Coming off an offseason program in which his team did little more than position drills and calisthenics, Cincinnati Bengals head coach Zac Taylor said he could sense his players were eager to get back to competing.
“These guys are at the starting blocks, ready to fire out,” Taylor said about 15 minutes before the first practice of training camp.
Boy, was he right.
Three plays into the first session of 11-on-11, a fight broke out between left tackle Orlando Brown Jr., the prize of the team’s free agency class, and defensive end Trey Hendrickson.
What Happened in the Skirmish?
Brown Jr. said he wasn’t really sure how it happened, that he just “blacked out,” which is ironic, given that Hendrickson has been given the nickname “Blackout Trey” for the intensity he brings to the field both in games and, at times, in practice.
In the locker room after practice, Brown Jr. took the full blame.
“I was really fired up in the moment, and things got a little intense,” Brown said. “I kind of blacked out. It just happens. That’s football. I can’t even describe it to you guys any other way.”
Brown said he had a fierce rivalry with Hendrickson from his time with the Chiefs, but he has similar battles with all the defensive ends he faces. Instead, the dust-up was the result of the blue-collar, take-no-prisoners mindset he got from his father, a 10-year pro.
“It was something he really instilled for me early,” Brown said. “Take no (stuff). Handle your business. A lot of times, man, when I put that helmet on, that’s just my natural feeling, no matter who is in front of me. Today, my emotions got the best of me, and I hate that.”
Training camp skirmishes are commonplace around the league, but it’s rare to see one on Day 1 and Play 3.
But Bengals quarterback Joe Burrow said the timing makes perfect sense.
“That’s when guys aren’t very tired. Day 1 of camp. Third rep. Guys aren’t tired yet. Everybody’s excited to be here. The adrenaline’s pumpin’.”
Healthy Joe Burrow Lights It Up
On the play after the skirmish, Burrow hit Tee Higgins for a long touchdown up the sideline. Higgins got behind cornerback Sidney Jones IV, and Burrow got the ball there before safety Nick Scott could get there. It was one of several sharp throws Burrow made.
Asked for an assessment of how he felt he practiced, Burrow said, “Pretty damn good. I put all the balls where I wanted to. I made good reads. I made good checks. Good first day.”
Burrow might have contract negotiations on his mind, but physically, this is the first time he has been fully healthy for the start of a normal training camp after COVID threw a wrench into things in 2020, the ACL recovery slowed his start to 2021, and the appendectomy delayed his arrival in 2022.
“This time last year, I was sitting in a hospital bed,” he said. “It’s gonna be great for me. I know I’m gonna be able to get a lot more out of this training camp than I have the last couple, as long as stay healthy, which, like I said, ‘knock on wood.’ Nothing’s happened yet.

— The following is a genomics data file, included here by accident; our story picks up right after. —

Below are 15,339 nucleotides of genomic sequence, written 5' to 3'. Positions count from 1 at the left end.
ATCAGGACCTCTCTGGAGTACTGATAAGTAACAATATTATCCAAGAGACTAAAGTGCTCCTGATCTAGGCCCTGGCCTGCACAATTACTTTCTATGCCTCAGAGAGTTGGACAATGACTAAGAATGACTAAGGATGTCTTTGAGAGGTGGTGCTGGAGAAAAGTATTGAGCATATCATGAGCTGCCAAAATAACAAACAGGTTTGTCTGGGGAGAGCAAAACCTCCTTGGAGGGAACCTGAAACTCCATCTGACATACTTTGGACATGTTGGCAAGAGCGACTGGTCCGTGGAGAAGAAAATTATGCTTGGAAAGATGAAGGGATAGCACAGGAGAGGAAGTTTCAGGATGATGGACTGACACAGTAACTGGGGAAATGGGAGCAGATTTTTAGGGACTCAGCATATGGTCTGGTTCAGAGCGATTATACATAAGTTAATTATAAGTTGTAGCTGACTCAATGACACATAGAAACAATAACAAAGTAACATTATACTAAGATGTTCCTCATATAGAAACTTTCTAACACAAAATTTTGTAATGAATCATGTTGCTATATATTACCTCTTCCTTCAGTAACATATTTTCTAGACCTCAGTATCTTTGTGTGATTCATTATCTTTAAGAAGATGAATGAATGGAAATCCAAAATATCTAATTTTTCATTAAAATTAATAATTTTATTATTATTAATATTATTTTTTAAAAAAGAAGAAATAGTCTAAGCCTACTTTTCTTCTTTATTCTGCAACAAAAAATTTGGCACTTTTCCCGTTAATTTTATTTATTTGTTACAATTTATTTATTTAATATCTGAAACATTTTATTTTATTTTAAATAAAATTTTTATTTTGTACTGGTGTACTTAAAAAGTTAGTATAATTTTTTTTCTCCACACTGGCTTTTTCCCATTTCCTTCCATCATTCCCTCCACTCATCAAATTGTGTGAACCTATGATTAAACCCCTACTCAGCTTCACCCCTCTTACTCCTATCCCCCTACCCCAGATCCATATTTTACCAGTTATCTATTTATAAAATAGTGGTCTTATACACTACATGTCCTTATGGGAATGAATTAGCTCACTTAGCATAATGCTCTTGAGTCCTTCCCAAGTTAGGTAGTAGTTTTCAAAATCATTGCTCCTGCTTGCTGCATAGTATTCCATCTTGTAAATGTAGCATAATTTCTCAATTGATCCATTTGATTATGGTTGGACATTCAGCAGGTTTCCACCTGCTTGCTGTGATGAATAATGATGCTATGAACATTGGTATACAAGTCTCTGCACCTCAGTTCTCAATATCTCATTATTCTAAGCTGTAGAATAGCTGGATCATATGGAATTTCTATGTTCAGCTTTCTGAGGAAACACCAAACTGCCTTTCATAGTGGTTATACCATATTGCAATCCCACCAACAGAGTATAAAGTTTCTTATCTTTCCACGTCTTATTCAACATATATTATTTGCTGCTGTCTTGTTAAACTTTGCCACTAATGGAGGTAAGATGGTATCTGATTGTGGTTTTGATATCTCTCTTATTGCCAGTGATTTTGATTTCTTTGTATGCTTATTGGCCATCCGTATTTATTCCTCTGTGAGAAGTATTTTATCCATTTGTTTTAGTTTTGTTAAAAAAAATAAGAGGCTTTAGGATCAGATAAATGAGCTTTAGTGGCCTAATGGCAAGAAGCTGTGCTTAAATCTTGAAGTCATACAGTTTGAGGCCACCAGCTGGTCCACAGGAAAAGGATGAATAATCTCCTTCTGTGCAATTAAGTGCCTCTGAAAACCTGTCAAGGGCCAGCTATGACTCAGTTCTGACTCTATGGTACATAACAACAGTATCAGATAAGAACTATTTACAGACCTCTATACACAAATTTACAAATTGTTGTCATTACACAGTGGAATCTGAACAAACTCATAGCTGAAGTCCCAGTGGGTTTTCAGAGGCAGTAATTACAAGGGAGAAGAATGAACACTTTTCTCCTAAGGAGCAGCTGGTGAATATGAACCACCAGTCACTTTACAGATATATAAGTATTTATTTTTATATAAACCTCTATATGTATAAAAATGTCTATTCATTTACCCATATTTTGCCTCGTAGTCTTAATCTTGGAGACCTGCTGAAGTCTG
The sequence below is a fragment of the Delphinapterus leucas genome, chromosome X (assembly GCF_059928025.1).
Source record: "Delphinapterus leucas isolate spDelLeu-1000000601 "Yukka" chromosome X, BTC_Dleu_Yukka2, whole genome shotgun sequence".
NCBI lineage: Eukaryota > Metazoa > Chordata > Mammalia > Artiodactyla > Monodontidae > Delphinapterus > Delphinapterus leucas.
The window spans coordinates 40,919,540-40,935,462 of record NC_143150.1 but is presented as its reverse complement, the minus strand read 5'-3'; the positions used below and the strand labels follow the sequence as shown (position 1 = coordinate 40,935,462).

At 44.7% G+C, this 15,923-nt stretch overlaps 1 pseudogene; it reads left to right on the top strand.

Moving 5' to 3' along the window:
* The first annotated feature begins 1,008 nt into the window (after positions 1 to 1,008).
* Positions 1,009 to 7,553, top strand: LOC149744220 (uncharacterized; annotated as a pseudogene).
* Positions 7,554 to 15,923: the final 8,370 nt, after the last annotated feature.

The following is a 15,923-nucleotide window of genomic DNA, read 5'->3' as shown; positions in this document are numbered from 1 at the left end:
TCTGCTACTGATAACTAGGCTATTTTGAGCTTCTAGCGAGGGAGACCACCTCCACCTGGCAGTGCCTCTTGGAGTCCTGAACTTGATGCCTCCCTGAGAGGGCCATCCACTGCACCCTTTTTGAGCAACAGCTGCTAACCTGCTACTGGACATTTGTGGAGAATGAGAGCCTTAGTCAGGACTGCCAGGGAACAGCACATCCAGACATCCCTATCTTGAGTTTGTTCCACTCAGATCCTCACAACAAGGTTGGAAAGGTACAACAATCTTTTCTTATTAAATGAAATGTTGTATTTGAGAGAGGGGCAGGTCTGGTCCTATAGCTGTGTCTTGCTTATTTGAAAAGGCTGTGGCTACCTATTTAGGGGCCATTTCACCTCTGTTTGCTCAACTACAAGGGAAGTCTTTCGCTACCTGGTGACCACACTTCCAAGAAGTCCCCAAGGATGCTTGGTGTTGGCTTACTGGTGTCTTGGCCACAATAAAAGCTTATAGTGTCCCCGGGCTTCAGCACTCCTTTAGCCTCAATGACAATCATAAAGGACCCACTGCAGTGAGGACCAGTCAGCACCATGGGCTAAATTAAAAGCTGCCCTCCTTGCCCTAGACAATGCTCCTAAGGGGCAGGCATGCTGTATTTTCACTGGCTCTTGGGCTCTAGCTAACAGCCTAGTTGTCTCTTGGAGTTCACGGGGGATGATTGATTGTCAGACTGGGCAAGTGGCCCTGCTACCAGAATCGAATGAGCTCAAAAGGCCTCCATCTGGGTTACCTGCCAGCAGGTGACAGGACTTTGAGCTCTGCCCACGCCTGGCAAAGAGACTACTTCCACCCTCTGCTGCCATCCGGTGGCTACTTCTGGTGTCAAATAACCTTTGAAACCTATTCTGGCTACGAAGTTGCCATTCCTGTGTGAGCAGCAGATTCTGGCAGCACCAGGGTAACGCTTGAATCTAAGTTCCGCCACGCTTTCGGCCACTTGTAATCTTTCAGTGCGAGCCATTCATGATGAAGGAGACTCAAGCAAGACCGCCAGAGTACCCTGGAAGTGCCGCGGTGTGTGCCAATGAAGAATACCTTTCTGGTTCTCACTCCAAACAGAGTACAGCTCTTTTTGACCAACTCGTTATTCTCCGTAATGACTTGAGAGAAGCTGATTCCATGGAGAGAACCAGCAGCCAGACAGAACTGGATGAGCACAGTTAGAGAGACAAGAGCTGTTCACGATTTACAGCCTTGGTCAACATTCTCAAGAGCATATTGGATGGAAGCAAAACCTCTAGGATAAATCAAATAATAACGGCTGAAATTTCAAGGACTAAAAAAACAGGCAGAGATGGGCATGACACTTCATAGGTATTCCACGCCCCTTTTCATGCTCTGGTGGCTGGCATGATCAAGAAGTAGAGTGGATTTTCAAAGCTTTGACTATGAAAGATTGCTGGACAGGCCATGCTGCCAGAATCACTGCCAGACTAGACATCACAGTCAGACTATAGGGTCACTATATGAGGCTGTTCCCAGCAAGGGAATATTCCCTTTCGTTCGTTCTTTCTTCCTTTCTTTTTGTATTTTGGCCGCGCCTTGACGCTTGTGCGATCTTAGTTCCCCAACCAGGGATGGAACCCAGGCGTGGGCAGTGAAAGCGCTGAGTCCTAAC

“The more reps you get at the position, the more game speed reps, the better you’re gonna be when it comes Week 1. I’ve grinded all offseason, and I’m in a great spot physically and mentally. So I’m ready to attack this training camp with intensity and shoot for perfection. That’s what I’m excited about.”
The only player not accounted for a practice was punter Drue Chrisman, who was in a nearby hospital with an undisclosed medical situation. Taylor said he found out about Chrisman just as he was heading out to practice and didn’t have any further details.
Chrisman was supposed to start his battle for the job with Brad Robbins, a rookie sixth-round pick who showed off a big leg and pinned a couple of punts against the sideline.
“I genuinely care for Drue. He was a big reason I had to go Michigan because he was on scholarship at Ohio State,” Robbins said.
“I went to those camps, and he was there, and he was punting away. I really looked up to him for a long time. Hearing that, I was taken back. I texted him before practice, but I haven’t checked to see if he replied back. I definitely care for him, and he’s been nothing but nice to me and helping me out, so this just sucks.”
Taylor said after practice he was still trying to find out details and didn’t have any sort of timeline for Chrisman’s return.
Ain’t No Such Thing as a Bad Tackle
Those were the words safety Nick Scott yelled to Joe Mixon as he chased him down after a 40-yard gain to get the two-handed tap in before it became a touchdown.
I asked him what he meant by that at practice and why he felt the need to make that extra effort on a 92-degree day in which the county was under a heat advisory.
“He’s got some gas, but I took a bad angle when he broke through the line,” Scott said. “Ideally, you’d like to get him down at like 15 yards, but I’ve been doing this for so long, a guy like Mixon, as long as he don’t end up in the end zone, you did your job.”
“I was letting him know, and I let my coaches know as soon as I got back,” Scott added. “They pay you to make that tackle, and everybody wants the sexy tackle right when he breaks through the line, you chop him down. That’s not always how it happens. If a guy breaks through, and you get him down before he breaks the end zone, you did your job, point blank, period.”
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